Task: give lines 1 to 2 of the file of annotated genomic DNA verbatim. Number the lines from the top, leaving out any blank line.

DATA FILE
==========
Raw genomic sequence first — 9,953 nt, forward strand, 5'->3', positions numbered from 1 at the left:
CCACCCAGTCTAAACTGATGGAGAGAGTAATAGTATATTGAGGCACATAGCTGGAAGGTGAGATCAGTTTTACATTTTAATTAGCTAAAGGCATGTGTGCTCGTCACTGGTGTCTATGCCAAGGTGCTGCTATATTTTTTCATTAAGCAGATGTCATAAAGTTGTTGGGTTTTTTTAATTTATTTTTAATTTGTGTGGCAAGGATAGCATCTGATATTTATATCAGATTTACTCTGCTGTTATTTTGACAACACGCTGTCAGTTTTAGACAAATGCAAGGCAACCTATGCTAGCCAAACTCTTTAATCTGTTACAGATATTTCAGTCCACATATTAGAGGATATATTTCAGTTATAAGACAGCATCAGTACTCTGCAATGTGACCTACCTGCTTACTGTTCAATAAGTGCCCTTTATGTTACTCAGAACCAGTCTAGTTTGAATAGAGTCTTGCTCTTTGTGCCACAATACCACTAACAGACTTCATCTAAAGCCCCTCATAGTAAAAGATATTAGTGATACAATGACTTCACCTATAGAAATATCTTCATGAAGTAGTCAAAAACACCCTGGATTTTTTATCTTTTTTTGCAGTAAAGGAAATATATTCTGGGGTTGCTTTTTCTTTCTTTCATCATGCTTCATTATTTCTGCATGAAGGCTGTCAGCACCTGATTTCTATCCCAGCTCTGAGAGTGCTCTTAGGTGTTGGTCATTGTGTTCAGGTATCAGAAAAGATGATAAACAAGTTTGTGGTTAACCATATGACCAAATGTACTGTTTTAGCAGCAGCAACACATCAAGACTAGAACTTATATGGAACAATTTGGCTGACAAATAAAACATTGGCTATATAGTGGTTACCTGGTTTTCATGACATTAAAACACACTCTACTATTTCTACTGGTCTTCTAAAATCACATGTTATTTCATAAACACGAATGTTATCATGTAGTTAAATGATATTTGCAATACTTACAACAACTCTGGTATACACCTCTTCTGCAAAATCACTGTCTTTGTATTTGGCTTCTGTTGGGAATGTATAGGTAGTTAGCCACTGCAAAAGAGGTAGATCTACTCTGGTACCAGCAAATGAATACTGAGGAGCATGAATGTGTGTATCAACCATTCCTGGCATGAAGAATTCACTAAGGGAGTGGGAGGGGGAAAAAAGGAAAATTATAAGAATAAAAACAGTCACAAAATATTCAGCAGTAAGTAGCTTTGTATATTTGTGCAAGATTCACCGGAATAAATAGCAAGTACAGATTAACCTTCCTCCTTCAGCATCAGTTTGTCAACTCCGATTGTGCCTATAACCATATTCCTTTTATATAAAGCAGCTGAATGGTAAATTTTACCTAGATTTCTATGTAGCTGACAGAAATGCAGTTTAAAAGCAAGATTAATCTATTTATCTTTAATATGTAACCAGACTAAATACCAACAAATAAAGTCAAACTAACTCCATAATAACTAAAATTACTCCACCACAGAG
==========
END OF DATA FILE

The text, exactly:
Raw genomic sequence first — 9,953 nt, forward strand, 5'->3', positions numbered from 1 at the left:
CCACCCAGTCTAAACTGATGGAGAGAGTAATAGTATATTGAGGCACATAGCTGGAAGGTGAGATCAGTTTTACATTTTAATTAGCTAAAGGCATGTGTGCTCGTCACTGGTGTCTATGCCAAGGTGCTGCTATATTTTTTCATTAAGCAGATGTCATAAAGTTGTTGGGTTTTTTTAATTTATTTTTAATTTGTGTGGCAAGGATAGCATCTGATATTTATATCAGATTTACTCTGCTGTTATTTTGACAACACGCTGTCAGTTTTAGACAAATGCAAGGCAACCTATGCTAGCCAAACTCTTTAATCTGTTACAGATATTTCAGTCCACATATTAGAGGATATATTTCAGTTATAAGACAGCATCAGTACTCTGCAATGTGACCTACCTGCTTACTGTTCAATAAGTGCCCTTTATGTTACTCAGAACCAGTCTAGTTTGAATAGAGTCTTGCTCTTTGTGCCACAATACCACTAACAGACTTCATCTAAAGCCCCTCATAGTAAAAGATATTAGTGATACAATGACTTCACCTATAGAAATATCTTCATGAAGTAGTCAAAAACACCCTGGATTTTTTATCTTTTTTTGCAGTAAAGGAAATATATTCTGGGGTTGCTTTTTCTTTCTTTCATCATGCTTCATTATTTCTGCATGAAGGCTGTCAGCACCTGATTTCTATCCCAGCTCTGAGAGTGCTCTTAGGTGTTGGTCATTGTGTTCAGGTATCAGAAAAGATGATAAACAAGTTTGTGGTTAACCATATGACCAAATGTACTGTTTTAGCAGCAGCAACACATCAAGACTAGAACTTATATGGAACAATTTGGCTGACAAATAAAACATTGGCTATATAGTGGTTACCTGGTTTTCATGACATTAAAACACACTCTACTATTTCTACTGGTCTTCTAAAATCACATGTTATTTCATAAACACGAATGTTATCATGTAGTTAAATGATATTTGCAATACTTACAACAACTCTGGTATACACCTCTTCTGCAAAATCACTGTCTTTGTATTTGGCTTCTGTTGGGAATGTATAGGTAGTTAGCCACTGCAAAAGAGGTAGATCTACTCTGGTACCAGCAAATGAATACTGAGGAGCATGAATGTGTGTATCAACCATTCCTGGCATGAAGAATTCACTAAGGGAGTGGGAGGGGGAAAAAAGGAAAATTATAAGAATAAAAACAGTCACAAAATATTCAGCAGTAAGTAGCTTTGTATATTTGTGCAAGATTCACCGGAATAAATAGCAAGTACAGATTAACCTTCCTCCTTCAGCATCAGTTTGTCAACTCCGATTGTGCCTATAACCATATTCCTTTTATATAAAGCAGCTGAATGGTAAATTTTACCTAGATTTCTATGTAGCTGACAGAAATGCAGTTTAAAAGCAAGATTAATCTATTTATCTTTAATATGTAACCAGACTAAATACCAACAAATAAAGTCAAACTAACTCCATAATAACTAAAATTACTCCACCACAGAG